The NSA has begun winding down its collection and storage of U.S. phone records after the Senate failed to agree on a path forward.» Read More
Stocks snapped their winning streak Thursday, sliding at the open as investors cashed in their bank chips.
Estimating how effective the huge program of tax cuts and spending will be in getting America’s economic engines humming again is a far more complex calculation requiring almost line-by-line scrutiny of the 647-page bill, lawmakers, the New York Times reports.
The New Deal was actually a combination of socialism and cartelization of industry with price controls and failed to stimulate growth and helped plunge the economy into the "Depression within a Depression" in 1937, says Andrew Busch.
US stocks looked set to reverse the week’s winning streak at the open Thursday, despite the progress of the $825 billion stimulus package and optimism over the “bad bank" plan.
What's the remedy for Bono-fatigue? The world's foremost martial arts action movie star--Jet Li.
The Chinese economy will stage a "quick rebound" of economic growth, but the US has a tougher job, facing the loss of $1 trillion in consumption, Zhu Min, executive vice president of Bank of China, told CNBC.com.
"If it looks like a bank and quacks like a bank, we've got to capitalize it as a bank," FSA Chairman Lord Adair Turner tells CNBC.
Nucor's Dan DiMicco answered that question in an interview with Cramer. Find out what the CEO had to say about Obama's stimulus, the new president's plans for infrastructure spending and more.
The new president's plan to rescue the financials is great news. But investors shouldn't race to buy stock in the companies who have their hands out.
After gathering with President Barack Obama and other CEOs to discuss the economy and the business environment, Google's CEO Eric Schmidt told CNBC that the overall message of the meeting was that the federal government must “act quickly,” and he believes Obama has a clear understanding of what's needed.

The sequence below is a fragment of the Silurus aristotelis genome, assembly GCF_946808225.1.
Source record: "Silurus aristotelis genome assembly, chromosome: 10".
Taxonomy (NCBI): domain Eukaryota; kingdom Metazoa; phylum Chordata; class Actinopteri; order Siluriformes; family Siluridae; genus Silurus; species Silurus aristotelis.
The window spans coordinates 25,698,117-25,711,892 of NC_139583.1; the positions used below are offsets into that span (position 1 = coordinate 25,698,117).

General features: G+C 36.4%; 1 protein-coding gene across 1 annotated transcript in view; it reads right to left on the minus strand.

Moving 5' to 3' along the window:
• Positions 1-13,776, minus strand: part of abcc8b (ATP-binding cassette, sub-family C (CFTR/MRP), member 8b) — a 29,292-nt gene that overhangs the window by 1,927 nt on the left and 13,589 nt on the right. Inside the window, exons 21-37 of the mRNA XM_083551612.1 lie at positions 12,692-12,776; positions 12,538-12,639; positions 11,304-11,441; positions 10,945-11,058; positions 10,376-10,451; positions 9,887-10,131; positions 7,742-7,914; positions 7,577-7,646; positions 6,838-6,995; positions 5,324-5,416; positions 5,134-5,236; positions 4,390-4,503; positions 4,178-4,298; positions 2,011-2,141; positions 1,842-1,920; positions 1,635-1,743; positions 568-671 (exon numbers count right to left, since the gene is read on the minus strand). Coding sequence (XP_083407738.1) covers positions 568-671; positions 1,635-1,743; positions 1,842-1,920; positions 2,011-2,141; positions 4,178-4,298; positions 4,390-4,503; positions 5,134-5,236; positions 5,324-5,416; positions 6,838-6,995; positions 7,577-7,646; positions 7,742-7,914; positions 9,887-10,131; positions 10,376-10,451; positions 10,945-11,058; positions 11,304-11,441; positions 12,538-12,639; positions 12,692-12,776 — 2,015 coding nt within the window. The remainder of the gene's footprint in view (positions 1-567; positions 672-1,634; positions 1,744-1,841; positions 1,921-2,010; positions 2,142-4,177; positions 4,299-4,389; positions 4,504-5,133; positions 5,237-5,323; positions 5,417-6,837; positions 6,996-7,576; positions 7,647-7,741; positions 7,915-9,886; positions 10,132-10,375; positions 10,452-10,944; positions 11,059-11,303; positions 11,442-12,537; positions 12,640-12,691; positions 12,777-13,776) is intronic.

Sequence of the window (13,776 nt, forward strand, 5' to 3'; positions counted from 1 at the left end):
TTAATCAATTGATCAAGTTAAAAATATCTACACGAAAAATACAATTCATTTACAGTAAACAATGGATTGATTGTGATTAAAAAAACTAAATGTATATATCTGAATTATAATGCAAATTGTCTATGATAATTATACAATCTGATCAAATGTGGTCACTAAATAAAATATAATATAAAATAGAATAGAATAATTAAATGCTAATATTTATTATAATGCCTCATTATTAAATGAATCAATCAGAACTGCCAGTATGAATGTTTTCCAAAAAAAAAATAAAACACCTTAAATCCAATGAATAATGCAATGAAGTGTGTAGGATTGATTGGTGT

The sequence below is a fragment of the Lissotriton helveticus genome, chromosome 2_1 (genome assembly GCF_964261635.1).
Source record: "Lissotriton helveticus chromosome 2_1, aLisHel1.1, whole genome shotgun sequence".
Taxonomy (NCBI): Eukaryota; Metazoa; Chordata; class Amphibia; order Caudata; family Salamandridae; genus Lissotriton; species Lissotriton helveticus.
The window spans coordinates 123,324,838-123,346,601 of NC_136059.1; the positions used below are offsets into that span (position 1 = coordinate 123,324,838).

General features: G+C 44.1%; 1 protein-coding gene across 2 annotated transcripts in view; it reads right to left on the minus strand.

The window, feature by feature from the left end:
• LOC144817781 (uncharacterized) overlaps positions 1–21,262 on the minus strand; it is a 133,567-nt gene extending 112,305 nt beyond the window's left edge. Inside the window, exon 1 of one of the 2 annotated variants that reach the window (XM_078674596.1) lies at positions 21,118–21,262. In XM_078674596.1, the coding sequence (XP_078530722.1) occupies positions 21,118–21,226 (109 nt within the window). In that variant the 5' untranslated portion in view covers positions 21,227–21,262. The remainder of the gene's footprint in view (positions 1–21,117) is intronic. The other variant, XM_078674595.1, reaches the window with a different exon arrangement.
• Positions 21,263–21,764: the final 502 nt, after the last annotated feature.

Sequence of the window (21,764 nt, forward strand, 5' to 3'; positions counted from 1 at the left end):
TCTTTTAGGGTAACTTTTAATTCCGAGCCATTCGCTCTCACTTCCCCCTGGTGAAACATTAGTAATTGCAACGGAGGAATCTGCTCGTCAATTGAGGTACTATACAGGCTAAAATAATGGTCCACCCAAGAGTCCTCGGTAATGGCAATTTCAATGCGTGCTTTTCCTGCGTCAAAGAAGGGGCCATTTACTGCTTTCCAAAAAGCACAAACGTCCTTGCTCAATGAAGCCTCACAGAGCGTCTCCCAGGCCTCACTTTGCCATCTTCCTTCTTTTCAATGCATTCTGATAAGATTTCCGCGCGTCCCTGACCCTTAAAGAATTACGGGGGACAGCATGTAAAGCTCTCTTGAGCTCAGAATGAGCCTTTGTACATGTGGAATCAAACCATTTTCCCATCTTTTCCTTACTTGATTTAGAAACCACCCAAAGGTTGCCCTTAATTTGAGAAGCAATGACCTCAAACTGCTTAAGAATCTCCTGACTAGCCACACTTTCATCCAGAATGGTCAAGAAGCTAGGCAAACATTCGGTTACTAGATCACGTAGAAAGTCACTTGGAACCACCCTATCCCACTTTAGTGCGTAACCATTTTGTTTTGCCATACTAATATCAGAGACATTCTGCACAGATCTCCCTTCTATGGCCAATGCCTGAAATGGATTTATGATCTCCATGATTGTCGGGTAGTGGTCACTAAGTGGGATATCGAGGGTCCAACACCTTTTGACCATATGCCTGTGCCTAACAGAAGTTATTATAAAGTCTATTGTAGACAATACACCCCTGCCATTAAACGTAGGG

Moving with remarkable speed, the Democratic-controlled U.S. House of Representatives approved $819 billion in spending increases and tax cuts at the heart of President Barack Obama's economic recovery program.
Stocks ended at session highs Wednesday, led by banks, amid enthusiasm for this so-called "bad bank" plan and as the $825 billion stimulus package neared approval.
The Fed was very gloomy in its Open Market Committee statement today. It suggested a gradual recovery could begin later this year, although there are plenty of downside risks.
Stocks held onto a nearly 200-point gain Wednesday after the Federal Reserve issued its statement on the economy.
The longer Congress deliberates, the worse things get and the harder they become to fix. That means, all else equal, every day we wait, the stimulus plan becomes worse.
Repairing financial markets will require governments to remove bad assets from banks, said Laura Tyson, an economic adviser to the Obama administration...
Obama used his talks with business leaders to keep up a lobbying campaign for passage of his economic plan, which could be the signature domestic initiative of his first term as he struggles to deal with the worst financial crisis in decades.
Stocks shot out of the gate Wednesday as lawmakers prepared to move ahead on an $825 billion economic stimulus plan and banks got a boost from this so-called "bad bank" plan.
President Barack Obama's $825 billion package is headed toward passing in a sharply divided House of Representatives on Wednesday.
Like snow in Chicago, the good news just keeps falling today for the equity markets. That's right, I said good news, says Andrew Busch.